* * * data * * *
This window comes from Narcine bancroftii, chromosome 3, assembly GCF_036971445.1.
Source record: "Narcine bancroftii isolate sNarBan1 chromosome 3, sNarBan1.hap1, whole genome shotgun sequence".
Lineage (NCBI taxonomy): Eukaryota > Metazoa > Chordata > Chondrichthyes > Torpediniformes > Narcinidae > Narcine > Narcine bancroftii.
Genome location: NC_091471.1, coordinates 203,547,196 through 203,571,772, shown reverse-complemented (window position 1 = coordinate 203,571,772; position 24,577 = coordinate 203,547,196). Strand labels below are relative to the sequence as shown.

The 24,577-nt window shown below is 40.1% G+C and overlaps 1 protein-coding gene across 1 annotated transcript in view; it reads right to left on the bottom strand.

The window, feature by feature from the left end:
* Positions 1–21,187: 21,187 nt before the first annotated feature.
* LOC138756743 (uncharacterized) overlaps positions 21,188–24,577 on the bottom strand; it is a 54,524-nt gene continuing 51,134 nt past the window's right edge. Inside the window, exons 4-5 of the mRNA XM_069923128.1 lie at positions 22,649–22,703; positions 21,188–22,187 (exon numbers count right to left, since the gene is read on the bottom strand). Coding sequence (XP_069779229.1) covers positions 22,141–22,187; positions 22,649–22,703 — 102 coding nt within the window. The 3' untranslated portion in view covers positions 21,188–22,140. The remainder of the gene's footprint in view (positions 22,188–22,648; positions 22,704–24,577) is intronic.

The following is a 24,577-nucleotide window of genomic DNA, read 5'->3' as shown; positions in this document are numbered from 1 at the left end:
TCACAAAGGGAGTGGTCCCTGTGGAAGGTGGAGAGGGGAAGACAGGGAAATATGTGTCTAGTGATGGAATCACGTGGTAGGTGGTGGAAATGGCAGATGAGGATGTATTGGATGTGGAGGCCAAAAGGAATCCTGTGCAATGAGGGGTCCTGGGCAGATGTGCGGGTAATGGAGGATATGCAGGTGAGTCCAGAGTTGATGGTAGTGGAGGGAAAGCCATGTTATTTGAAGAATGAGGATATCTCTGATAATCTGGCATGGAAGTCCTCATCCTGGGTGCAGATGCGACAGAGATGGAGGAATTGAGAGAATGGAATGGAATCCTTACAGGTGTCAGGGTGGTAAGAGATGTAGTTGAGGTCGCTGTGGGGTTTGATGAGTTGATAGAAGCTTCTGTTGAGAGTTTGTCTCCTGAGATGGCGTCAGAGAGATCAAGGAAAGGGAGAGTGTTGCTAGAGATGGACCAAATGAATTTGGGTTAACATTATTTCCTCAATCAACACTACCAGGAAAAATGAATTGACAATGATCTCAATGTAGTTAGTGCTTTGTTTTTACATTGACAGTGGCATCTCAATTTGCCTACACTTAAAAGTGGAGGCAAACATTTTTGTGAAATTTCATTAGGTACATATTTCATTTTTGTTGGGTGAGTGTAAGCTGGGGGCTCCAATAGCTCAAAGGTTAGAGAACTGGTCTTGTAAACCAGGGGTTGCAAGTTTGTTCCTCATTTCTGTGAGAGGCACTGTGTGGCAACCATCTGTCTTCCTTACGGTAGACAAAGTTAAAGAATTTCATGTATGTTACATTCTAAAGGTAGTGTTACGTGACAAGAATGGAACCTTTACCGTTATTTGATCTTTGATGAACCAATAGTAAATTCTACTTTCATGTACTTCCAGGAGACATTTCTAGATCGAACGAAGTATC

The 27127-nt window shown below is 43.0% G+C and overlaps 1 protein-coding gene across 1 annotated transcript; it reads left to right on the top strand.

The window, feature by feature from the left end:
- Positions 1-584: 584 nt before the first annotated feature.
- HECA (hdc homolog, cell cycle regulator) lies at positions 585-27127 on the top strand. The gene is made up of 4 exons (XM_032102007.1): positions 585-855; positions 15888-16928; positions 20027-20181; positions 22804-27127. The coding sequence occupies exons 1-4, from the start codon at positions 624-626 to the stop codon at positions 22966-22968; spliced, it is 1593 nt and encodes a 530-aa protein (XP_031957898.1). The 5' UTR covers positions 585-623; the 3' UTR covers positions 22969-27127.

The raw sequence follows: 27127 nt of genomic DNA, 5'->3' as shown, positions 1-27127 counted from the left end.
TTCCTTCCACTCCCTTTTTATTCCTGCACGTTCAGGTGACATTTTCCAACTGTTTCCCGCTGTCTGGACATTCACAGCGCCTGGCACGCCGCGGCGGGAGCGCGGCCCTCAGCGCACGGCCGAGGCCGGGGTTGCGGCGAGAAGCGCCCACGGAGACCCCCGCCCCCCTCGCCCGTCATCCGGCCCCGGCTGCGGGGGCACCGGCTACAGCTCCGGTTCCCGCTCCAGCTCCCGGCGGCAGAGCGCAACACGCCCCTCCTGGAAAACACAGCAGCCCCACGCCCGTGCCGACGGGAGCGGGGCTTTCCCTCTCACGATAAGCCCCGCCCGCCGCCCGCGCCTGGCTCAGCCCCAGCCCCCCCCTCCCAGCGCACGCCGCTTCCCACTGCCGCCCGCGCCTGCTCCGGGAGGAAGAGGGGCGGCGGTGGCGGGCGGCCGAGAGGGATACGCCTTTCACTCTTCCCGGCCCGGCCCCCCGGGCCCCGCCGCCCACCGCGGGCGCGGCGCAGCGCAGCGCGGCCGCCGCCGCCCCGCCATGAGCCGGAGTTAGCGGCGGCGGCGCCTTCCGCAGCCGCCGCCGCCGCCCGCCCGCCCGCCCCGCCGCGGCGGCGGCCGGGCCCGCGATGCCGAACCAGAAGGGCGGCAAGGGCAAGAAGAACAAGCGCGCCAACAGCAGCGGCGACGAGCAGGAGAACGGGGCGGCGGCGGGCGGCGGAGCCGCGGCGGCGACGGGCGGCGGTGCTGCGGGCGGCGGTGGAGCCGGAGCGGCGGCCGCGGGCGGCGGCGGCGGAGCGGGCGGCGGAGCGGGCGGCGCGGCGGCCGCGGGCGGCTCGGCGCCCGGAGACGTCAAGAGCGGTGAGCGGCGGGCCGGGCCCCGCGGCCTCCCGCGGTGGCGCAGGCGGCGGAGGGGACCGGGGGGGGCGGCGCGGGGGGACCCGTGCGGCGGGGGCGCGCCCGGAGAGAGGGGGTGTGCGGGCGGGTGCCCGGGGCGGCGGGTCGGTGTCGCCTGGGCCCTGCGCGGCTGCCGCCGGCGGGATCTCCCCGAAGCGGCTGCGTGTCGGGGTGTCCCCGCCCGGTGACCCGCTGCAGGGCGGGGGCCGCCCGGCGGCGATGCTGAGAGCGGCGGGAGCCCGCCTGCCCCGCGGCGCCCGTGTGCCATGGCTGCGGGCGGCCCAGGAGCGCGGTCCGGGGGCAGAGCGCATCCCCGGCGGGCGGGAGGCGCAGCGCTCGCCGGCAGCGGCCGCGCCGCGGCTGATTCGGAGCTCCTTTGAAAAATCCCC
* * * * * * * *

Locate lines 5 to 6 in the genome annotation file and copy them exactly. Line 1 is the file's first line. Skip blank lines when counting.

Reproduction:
The 24,577-nt window shown below is 40.1% G+C and overlaps 1 protein-coding gene across 1 annotated transcript in view; it reads right to left on the bottom strand.

The window, feature by feature from the left end: